In the 1950s, a small farming community in Michigan was hit by a wave of scarlet fever over Christmas and Hannakuh. The disease is caused by an infection of a bacterium known as Streptococcus pyogenes and is characterized by it’s tell-tale red rash, high fever, and sore throat. It was a common contagion throughout the 19th and early 20th centuries in the U.S., and so, not surprisingly, figures prominently in American literature about and for children in these eras. Most famously, perhaps, Louisa May Alcott’s Little Women chronicled the outbreak of scarlet fever in their community during the Civil War, which ultimately took the life of the character Beth March (and Alcott’s own sister, Elizabeth). At its most severe, it could turn into rheumatic fever, causing lasting heart damage that was sometimes fatal, and it could impact other systems including kidneys and joints, leaving lifelong aches, pains, and disabilities for the many who survived.
The Michigan residents who struggled through their community’s holiday epidemic came out ok. At least that’s how it has been remembered by celebrated children’s book author and illustrator, Patricia Polacco. Polacco wrote about her experiences during the scarlet fever outbreak in her book The Trees of the Dancing Goats. Born in 1944, Polacco’s parents both came from immigrant families, her father’s family was Irish, and her mother’s Jewish family hailed from Russia and Ukraine. After her parents divorced, she spent much of her childhood with her maternal grandparents on their farm in Michigan, where the story of the Hannukah & Christmas epidemic unfolded.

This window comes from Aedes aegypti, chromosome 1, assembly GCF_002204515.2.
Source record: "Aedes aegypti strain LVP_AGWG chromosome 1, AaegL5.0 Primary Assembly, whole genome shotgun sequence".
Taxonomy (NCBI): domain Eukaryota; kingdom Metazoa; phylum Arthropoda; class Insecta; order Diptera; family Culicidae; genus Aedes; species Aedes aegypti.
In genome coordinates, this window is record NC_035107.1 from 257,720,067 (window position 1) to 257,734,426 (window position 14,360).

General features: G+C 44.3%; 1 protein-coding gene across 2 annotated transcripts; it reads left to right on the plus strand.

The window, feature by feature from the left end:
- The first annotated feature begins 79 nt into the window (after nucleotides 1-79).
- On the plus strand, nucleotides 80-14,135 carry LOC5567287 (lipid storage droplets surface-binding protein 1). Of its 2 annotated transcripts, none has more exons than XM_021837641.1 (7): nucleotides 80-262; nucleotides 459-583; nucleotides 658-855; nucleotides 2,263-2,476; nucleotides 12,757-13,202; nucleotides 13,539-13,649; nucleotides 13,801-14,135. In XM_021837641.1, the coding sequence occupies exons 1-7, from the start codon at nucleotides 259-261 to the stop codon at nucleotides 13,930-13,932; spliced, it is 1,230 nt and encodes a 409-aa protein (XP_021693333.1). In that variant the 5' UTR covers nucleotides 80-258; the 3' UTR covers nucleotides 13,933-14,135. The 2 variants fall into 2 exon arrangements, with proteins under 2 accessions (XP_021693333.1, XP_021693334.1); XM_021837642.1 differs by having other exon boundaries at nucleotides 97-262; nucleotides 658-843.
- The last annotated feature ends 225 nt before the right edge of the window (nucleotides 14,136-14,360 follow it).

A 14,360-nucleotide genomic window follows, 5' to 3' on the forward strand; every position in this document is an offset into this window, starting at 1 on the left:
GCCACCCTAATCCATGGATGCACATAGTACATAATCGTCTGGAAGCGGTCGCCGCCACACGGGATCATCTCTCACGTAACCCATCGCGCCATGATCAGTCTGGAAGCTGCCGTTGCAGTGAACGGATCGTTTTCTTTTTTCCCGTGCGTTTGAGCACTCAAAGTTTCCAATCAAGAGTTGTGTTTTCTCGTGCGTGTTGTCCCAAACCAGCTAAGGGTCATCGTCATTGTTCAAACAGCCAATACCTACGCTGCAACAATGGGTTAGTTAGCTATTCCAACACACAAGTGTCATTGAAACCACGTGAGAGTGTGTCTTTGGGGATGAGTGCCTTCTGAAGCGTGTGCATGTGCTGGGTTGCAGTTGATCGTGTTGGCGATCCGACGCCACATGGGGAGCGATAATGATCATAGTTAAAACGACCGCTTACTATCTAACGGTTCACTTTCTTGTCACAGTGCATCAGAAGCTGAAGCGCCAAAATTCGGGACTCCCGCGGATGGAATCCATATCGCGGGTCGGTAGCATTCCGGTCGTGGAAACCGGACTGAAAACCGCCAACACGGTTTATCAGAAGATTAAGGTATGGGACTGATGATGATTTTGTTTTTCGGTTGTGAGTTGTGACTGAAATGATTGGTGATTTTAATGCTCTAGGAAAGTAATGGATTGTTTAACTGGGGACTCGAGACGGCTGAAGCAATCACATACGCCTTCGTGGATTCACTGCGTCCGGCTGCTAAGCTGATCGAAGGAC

Polacco struggled in school with learning disabilities, including dyslexia, which went undiagnosed until she was in high school. To deal with her early difficulties with academics, she turned to art and eventually went on to earn a PhD in art history. In her books, Polacco weaves story-telling, often inspired by her own childhood, with her beautiful illustrations. During that fateful holiday season over half a century ago, Polacco’s tale recounts how her Jewish family, who remained healthy as their Christian neighbors fell ill, stepped in to cut, decorate, and deliver Christmas trees and food for their community members who were too ill to prepare for the holiday themselves. Polacco’s experiences and memory of this time seem especially relevant and poignant this holiday season, and serves as a reminder that our differences can and should be our greatest strengths when we embrace them in ourselves and in each other. Have a safe and joyful holiday, everyone!